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Honda to Begin Using New Pedestrian Dummy in Crash Tests

September 24, 2008

TOKYO, Japan --- Honda Motor Co. Ltd. announced it will begin using its new third-generation pedestrian dummy, POLAR III, in vehicle-to-pedestrian crash tests before the end of this year. Honda's goal is to reduce pedestrian lower back and upper leg injuries that are common in collisions between a pedestrian and an SUV or mini-van.

With POLAR III, the reproduction fidelity for the lower back and upper leg areas has been further improved. Researchers can now evaluate bone fractures in these areas. They already had the ability to evaluate injuries to knee ligaments and fractures to lower leg bones.

In 1998, Honda developed a pedestrian crash test dummy to reproduce the human body's kinematics during vehicle-to-pedestrian collisions. The aim was to identify parts of the vehicle body most often resulting in injuries, and to develop safety technologies to reduce pedestrian head injuries during a collision with a vehicle.

In 2000, Honda broadened the scope of its effort to mitigate pedestrian injuries by developing the second-generation pedestrian dummy, POLAR II. This dummy improved reproduction fidelity of the human body's kinematics and measured the level of injury in eight body areas, including the head and neck. Additionally, Honda conducted simulations in which the kinematics of the body and injuries were reproduced.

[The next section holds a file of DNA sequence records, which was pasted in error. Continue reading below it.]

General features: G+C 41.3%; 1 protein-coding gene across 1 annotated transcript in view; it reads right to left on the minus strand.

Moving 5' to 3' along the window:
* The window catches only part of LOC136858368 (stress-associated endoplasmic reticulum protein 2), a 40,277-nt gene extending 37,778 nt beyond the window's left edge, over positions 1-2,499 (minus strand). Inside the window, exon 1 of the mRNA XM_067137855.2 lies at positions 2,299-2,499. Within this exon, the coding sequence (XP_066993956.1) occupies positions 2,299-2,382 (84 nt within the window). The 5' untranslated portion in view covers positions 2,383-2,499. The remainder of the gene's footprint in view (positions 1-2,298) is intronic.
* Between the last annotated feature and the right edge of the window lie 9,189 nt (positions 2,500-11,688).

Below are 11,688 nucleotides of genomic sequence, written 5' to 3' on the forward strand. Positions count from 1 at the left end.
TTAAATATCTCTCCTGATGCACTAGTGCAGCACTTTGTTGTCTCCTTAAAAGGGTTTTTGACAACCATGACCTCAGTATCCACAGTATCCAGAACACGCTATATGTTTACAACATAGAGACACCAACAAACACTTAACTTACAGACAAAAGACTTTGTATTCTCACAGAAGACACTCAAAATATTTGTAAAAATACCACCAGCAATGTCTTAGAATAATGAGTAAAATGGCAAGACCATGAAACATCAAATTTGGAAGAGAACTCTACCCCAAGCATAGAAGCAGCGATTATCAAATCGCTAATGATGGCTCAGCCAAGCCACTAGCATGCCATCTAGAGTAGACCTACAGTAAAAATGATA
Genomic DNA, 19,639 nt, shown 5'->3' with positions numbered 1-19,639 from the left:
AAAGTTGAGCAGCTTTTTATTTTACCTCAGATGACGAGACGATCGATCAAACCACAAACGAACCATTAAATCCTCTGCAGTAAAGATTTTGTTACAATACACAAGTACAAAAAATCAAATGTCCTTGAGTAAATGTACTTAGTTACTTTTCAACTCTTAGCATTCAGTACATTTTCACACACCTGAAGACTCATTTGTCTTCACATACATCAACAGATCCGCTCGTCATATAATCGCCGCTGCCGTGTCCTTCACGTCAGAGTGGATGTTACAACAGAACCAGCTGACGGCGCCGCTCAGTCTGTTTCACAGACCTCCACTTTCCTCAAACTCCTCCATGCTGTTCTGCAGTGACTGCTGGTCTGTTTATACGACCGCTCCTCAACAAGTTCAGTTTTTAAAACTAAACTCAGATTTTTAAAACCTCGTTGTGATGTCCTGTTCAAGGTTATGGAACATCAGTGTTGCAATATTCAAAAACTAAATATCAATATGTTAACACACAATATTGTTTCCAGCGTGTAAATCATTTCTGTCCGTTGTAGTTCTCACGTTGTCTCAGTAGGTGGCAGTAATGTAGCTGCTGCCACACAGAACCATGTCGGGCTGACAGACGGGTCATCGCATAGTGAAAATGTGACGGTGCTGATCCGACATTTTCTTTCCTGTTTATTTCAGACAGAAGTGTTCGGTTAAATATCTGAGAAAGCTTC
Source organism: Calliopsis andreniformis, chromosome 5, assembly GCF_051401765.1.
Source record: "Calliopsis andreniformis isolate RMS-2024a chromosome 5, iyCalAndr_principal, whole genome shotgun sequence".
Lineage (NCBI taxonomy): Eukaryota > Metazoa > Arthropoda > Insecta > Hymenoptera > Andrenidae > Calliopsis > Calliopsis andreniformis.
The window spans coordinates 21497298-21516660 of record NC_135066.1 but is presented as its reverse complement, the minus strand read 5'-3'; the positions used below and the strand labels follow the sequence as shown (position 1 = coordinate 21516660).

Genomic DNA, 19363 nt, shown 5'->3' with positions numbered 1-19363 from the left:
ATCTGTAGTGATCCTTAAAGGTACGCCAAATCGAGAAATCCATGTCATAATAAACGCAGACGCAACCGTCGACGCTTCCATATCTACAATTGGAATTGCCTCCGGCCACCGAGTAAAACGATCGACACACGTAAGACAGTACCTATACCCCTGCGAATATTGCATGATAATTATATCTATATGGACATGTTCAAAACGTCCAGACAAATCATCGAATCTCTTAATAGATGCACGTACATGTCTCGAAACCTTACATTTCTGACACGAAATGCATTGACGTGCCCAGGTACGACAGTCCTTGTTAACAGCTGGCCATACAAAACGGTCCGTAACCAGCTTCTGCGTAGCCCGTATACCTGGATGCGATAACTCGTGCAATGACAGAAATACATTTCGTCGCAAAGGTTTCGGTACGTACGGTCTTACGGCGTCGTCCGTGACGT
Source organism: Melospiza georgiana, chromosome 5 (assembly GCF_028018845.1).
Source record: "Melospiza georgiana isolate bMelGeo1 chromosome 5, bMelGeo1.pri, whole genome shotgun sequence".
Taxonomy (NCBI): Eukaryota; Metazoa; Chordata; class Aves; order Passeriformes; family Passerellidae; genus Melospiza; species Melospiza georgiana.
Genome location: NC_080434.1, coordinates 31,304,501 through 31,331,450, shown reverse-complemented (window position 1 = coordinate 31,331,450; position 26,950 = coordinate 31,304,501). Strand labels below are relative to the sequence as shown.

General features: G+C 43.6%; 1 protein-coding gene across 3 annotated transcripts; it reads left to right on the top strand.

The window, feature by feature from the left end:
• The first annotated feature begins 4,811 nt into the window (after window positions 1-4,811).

With POLAR III, Honda focused on the lower back and upper leg areas, which are vulnerable in a collision with taller vehicles such as SUVs and mini-vans. To improve analysis, Honda further advanced the structure of the lower body, including the lower back and upper leg areas. The automaker reviewed materials and shapes of the dummy to match it more closely to the characteristics of the human body, and compared the characteristics of each body part of the dummy against the human body.

Using these pedestrian dummies, Honda has researched ways to mitigate pedestrian injury. In 1998, Honda developed a vehicle body designed to reduce pedestrian head injuries and applied it to the HR-V, which was released in September of the same year. Since then, Honda has expanded the application of this technology to more models, and it is now applied to all models sold in Japan.


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